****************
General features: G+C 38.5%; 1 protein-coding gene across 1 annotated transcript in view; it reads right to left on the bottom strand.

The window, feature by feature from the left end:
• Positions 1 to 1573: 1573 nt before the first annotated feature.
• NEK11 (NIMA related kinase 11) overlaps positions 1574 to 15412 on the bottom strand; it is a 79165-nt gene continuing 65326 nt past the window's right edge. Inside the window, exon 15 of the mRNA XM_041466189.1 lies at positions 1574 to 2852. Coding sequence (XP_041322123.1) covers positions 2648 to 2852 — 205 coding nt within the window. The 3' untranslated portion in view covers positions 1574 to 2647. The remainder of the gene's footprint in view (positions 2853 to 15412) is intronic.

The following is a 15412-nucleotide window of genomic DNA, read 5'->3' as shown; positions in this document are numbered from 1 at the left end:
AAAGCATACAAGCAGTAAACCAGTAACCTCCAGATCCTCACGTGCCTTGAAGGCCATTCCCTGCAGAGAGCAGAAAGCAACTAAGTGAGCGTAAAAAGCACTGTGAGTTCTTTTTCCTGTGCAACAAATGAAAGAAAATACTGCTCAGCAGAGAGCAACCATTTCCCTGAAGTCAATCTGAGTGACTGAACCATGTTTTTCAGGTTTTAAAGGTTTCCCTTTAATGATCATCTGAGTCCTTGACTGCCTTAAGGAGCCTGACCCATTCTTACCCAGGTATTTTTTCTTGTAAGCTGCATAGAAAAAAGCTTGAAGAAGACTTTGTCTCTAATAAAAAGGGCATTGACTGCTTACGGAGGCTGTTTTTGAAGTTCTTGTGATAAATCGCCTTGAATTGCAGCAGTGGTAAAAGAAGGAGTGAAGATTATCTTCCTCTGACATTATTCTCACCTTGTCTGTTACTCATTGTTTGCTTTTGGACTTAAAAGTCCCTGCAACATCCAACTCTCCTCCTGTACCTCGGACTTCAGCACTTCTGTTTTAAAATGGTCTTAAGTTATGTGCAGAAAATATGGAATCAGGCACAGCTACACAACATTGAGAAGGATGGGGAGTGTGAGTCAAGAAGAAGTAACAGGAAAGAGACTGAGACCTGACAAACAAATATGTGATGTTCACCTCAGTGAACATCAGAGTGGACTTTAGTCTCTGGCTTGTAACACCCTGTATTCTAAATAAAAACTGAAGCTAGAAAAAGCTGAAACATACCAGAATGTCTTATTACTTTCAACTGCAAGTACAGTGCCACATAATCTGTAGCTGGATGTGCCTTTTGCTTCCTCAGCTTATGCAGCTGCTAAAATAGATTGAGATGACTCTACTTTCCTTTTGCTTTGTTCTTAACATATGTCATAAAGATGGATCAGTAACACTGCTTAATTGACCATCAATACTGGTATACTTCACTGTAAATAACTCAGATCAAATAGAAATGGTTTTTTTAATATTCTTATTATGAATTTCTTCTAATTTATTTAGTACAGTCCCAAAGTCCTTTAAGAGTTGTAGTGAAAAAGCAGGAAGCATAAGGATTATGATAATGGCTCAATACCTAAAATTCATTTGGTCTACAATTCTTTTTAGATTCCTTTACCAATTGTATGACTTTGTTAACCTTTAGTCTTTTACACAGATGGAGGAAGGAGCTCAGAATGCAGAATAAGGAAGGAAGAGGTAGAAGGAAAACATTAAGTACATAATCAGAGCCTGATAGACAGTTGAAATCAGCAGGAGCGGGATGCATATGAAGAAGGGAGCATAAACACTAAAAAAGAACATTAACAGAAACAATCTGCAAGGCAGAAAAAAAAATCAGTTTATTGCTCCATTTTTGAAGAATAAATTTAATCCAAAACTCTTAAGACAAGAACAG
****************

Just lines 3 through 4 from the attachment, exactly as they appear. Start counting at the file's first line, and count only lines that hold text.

• Positions 1 to 1573: 1573 nt before the first annotated feature.
• NEK11 (NIMA related kinase 11) overlaps positions 1574 to 15412 on the bottom strand; it is a 79165-nt gene continuing 65326 nt past the window's right edge. Inside the window, exon 15 of the mRNA XM_041466189.1 lies at positions 1574 to 2852. Coding sequence (XP_041322123.1) covers positions 2648 to 2852 — 205 coding nt within the window. The 3' untranslated portion in view covers positions 1574 to 2647. The remainder of the gene's footprint in view (positions 2853 to 15412) is intronic.